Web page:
Fairphone, a Dutch social enterprise, has developed a smartphone designed for repairability, aiming to reduce electronic waste.
The smartphone has eight components that users can remove and replace, encouraging longer usage and reducing the need for new devices.
Electronic waste is a significant global issue, with an estimated 50 million tonnes produced annually, and only 20% of it is recycled.
Fairphone focuses on sustainability, using 100% recycled plastic, fairtrade gold and silver, but faces challenges with some materials, including rare metals.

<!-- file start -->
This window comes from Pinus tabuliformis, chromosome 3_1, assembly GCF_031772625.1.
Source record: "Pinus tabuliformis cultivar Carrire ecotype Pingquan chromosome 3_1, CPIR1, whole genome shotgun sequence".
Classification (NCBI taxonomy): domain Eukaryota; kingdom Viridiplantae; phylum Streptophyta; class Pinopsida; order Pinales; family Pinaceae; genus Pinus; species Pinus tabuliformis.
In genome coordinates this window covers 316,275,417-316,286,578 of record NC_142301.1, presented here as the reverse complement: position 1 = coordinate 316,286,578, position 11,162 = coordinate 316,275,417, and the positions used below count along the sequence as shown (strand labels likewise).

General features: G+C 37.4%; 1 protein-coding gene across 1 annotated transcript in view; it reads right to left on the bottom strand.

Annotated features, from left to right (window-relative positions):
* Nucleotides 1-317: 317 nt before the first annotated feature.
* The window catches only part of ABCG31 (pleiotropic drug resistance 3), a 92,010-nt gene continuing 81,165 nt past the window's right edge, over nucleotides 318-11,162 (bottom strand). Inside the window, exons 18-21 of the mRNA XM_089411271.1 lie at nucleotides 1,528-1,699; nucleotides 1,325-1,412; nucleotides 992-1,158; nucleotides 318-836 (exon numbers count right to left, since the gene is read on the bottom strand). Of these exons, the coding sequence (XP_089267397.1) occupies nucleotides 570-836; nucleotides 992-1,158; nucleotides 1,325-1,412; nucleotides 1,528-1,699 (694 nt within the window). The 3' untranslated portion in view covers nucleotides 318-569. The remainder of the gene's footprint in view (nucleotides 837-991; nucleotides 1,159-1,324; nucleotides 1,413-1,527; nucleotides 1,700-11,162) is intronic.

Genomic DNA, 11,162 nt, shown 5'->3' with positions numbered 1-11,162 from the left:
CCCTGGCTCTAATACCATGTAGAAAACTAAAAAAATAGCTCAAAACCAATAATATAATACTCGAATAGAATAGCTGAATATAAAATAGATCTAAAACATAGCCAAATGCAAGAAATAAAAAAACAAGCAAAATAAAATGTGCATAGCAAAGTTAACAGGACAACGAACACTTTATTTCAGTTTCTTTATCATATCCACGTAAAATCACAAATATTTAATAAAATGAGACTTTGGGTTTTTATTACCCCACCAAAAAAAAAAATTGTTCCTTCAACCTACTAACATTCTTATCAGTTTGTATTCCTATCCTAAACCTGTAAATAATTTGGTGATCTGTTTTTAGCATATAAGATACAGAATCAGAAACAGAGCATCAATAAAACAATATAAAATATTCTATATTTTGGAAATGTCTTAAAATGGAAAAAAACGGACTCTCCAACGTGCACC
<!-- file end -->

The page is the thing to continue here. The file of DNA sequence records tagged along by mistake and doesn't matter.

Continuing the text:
The company aims to improve ethical working conditions in the supply chain and has sold around 550,000 devices since its launch in 2013.
The latest Fairphone model costs £649 (€699) due to in-house production and software updates, but its repair scheme is more affordable than competitors.
The design of most smartphones makes repairs difficult, contributing to a growing number of unused devices globally.
Increasing the lifespan of smartphones could have significant environmental benefits, reducing carbon emissions and electronic waste.
Fairphone believes in changing the business model of the electronics industry, advocating for longer warranties, spare parts availability, and a shift to a subscription model.
Other companies, such as Nokia and Apple, are also exploring repairable smartphone designs, driven by changing consumer preferences and new right-to-repair laws.